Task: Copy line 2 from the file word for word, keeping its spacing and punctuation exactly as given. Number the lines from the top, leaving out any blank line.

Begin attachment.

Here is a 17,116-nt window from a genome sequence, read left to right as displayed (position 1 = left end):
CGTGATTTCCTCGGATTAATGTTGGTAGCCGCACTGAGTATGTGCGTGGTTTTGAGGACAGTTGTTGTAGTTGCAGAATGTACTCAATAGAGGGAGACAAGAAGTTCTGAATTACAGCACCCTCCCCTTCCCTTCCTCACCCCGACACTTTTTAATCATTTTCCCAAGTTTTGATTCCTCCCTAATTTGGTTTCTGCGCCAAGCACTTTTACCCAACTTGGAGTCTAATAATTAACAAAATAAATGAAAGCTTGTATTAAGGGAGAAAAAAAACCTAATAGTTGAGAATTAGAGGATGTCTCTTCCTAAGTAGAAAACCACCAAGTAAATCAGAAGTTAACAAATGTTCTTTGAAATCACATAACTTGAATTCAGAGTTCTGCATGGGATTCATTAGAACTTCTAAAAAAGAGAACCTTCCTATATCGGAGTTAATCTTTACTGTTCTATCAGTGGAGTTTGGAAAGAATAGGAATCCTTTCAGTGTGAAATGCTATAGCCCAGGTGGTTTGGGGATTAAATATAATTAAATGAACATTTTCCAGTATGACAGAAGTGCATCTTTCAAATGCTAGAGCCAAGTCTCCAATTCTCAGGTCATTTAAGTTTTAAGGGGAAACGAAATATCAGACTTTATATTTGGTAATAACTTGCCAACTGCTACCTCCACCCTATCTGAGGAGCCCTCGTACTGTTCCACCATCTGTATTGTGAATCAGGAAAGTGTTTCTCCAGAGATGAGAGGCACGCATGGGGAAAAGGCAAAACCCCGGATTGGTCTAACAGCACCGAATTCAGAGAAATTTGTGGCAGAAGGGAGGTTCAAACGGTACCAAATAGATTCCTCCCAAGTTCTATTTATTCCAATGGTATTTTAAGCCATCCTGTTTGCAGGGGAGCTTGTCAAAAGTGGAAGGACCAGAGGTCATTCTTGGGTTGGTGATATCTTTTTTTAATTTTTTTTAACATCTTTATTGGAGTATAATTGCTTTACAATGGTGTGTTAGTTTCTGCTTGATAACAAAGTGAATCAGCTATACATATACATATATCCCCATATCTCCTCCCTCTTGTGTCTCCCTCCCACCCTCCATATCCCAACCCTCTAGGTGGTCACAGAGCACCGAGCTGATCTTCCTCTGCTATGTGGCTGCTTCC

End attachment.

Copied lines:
CGTGATTTCCTCGGATTAATGTTGGTAGCCGCACTGAGTATGTGCGTGGTTTTGAGGACAGTTGTTGTAGTTGCAGAATGTACTCAATAGAGGGAGACAAGAAGTTCTGAATTACAGCACCCTCCCCTTCCCTTCCTCACCCCGACACTTTTTAATCATTTTCCCAAGTTTTGATTCCTCCCTAATTTGGTTTCTGCGCCAAGCACTTTTACCCAACTTGGAGTCTAATAATTAACAAAATAAATGAAAGCTTGTATTAAGGGAGAAAAAAAACCTAATAGTTGAGAATTAGAGGATGTCTCTTCCTAAGTAGAAAACCACCAAGTAAATCAGAAGTTAACAAATGTTCTTTGAAATCACATAACTTGAATTCAGAGTTCTGCATGGGATTCATTAGAACTTCTAAAAAAGAGAACCTTCCTATATCGGAGTTAATCTTTACTGTTCTATCAGTGGAGTTTGGAAAGAATAGGAATCCTTTCAGTGTGAAATGCTATAGCCCAGGTGGTTTGGGGATTAAATATAATTAAATGAACATTTTCCAGTATGACAGAAGTGCATCTTTCAAATGCTAGAGCCAAGTCTCCAATTCTCAGGTCATTTAAGTTTTAAGGGGAAACGAAATATCAGACTTTATATTTGGTAATAACTTGCCAACTGCTACCTCCACCCTATCTGAGGAGCCCTCGTACTGTTCCACCATCTGTATTGTGAATCAGGAAAGTGTTTCTCCAGAGATGAGAGGCACGCATGGGGAAAAGGCAAAACCCCGGATTGGTCTAACAGCACCGAATTCAGAGAAATTTGTGGCAGAAGGGAGGTTCAAACGGTACCAAATAGATTCCTCCCAAGTTCTATTTATTCCAATGGTATTTTAAGCCATCCTGTTTGCAGGGGAGCTTGTCAAAAGTGGAAGGACCAGAGGTCATTCTTGGGTTGGTGATATCTTTTTTTAATTTTTTTTAACATCTTTATTGGAGTATAATTGCTTTACAATGGTGTGTTAGTTTCTGCTTGATAACAAAGTGAATCAGCTATACATATACATATATCCCCATATCTCCTCCCTCTTGTGTCTCCCTCCCACCCTCCATATCCCAACCCTCTAGGTGGTCACAGAGCACCGAGCTGATCTTCCTCTGCTATGTGGCTGCTTCC